Advertisement

Q. Palm Oil vs. Palm Kernel Oil

A. They both come from palm trees, but there the similarity ends. Palm oil comes from the palm fruit, while palm kernel oil is extracted from the palm seed. And while over 80 percent of the fat in palm kernel oil is saturated, only 50 percent of palm oil is, making it easier on arteries. Palm oil's reddish or golden color is a clue that it also contains a fair amount of heart-healthy carotenoids. Some research even suggests that the fatty acids in palm oil don't raise cholesterol the way saturated fats traditionally do.

COMMENTS POSTEDsort icon

Saturated Fat has a bad rap. The latest studies have have not shown any correlation between consumption of Saturated Fat and CVD or CHD. http://www.ncbi.nlm.nih.gov/pubmed/20071648 is just one. Other studies have shown that Sat Fat raises both the HDL and LDL so pretty much a wash there. While too much fat is bad, mostly because of the high calories density. Saturated fat is certainly not as bad as most seem to think and some may even be good for you ;-)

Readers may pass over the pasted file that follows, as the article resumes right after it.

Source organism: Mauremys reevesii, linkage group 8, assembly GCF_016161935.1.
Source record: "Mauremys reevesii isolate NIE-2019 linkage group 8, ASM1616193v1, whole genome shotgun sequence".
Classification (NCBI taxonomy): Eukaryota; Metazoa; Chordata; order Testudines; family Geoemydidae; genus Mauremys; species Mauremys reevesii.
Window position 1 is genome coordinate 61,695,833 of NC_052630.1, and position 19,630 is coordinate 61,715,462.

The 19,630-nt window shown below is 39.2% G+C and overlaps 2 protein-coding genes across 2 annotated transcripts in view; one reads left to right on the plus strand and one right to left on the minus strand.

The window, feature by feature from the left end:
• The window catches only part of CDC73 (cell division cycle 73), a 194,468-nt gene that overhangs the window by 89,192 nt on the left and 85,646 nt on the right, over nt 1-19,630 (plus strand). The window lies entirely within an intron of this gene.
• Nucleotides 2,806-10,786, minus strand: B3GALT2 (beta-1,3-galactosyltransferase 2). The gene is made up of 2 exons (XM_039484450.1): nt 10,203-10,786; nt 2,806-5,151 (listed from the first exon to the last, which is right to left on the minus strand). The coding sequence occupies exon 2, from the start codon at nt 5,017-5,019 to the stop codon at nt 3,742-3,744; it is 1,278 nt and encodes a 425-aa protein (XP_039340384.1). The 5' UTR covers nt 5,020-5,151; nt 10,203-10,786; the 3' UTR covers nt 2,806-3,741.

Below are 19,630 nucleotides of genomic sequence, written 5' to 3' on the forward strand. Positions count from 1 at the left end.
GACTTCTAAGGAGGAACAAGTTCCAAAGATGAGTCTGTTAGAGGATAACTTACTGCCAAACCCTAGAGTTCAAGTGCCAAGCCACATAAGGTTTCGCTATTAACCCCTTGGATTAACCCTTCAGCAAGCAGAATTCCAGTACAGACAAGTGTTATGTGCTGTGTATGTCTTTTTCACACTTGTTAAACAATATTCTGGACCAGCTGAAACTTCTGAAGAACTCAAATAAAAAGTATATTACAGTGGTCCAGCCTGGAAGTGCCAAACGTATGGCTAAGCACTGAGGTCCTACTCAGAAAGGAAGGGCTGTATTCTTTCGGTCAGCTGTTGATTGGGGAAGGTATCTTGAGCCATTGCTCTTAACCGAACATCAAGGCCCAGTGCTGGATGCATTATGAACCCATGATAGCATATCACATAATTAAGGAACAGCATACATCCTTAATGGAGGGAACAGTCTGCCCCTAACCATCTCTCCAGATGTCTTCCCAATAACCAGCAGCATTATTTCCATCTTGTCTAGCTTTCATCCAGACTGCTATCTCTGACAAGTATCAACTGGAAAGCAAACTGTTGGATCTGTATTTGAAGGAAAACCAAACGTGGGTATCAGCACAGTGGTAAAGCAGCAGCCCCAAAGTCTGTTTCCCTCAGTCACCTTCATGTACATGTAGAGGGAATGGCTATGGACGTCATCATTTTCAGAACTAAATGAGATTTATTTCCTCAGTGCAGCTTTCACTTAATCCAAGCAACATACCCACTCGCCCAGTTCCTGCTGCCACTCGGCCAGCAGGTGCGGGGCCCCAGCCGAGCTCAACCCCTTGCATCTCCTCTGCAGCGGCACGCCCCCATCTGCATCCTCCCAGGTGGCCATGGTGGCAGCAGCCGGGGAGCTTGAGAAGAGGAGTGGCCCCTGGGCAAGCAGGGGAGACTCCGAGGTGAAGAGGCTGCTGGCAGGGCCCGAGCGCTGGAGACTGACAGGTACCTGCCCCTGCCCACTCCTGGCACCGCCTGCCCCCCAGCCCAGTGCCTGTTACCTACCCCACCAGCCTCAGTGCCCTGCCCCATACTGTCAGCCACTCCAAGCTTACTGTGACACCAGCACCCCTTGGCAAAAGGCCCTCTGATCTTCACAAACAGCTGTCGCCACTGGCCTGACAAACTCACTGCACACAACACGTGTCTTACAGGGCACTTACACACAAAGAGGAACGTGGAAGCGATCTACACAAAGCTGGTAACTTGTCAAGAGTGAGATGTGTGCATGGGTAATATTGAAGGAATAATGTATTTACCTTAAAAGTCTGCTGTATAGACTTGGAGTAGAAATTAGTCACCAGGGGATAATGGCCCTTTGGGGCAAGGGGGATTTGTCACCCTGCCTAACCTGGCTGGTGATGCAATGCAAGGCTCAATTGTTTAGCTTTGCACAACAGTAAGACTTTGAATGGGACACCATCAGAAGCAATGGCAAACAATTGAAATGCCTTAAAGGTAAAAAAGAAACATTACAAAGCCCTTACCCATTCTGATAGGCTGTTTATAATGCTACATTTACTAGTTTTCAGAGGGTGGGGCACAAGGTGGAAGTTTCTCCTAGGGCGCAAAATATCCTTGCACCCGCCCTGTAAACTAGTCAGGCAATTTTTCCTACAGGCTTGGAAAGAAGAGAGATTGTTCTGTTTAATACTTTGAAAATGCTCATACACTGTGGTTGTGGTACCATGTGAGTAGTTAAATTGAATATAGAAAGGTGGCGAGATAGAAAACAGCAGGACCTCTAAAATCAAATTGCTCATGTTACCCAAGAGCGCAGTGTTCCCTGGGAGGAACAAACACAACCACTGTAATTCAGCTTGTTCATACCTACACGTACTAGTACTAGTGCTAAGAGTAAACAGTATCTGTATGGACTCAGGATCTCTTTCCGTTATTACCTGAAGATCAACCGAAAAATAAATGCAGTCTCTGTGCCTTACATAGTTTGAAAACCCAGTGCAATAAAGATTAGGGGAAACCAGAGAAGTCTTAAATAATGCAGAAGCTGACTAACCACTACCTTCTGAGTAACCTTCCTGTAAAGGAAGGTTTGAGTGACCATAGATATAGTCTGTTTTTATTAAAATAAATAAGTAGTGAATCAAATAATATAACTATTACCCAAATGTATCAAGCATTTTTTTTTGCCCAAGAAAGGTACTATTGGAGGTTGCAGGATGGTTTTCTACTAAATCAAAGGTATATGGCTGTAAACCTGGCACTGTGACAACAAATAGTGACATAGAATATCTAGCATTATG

Anonymous

07/30/2010 - 11:26am

cholesterol is an animal product. there is not any cholesterol in plant oils. rethink you conclusion above

Anonymous

04/16/2012 - 2:45pm

cholesterol is an animal product. there is not any cholesterol in plant oils. rethink you conclusion above

— Anonymous

04/16/2012 - 2:45pm

RETHINK your POST !!!!!
Cholesterol is a product PRODUCED by animals (including Humans) and CAN be raised by eating fats, sugars, carbs etc. The article clearly said they don't RAISE levels...not include them.

Anonymous

05/21/2012 - 1:05pm

Dietary cholesterol can certainly raise blood cholesterol, however, it does not raise blood cholesterol as significant as saturated fat and trans-fat do. This is an evidence-based finding.

Anonymous

06/09/2012 - 5:15pm

medium chain triglycerides such as the saturated fat in palm kernel oil are totally different then long chain fatty acids....different pathways in the body, burn for energy way easier, and have actually been shown to help with total cholesterol to HDL ratio. (See study below)
Lipids. 2010 Oct;45(10):893-905. Epub 2010 Mar 31.
Saturated fat and cardiometabolic risk factors, coronary heart disease, stroke, and diabetes: a fresh look at the evidence.
Micha R, Mozaffarian D.
Source
Department of Epidemiology, Harvard School of Public Health, Boston, MA 02115, USA.
Abstract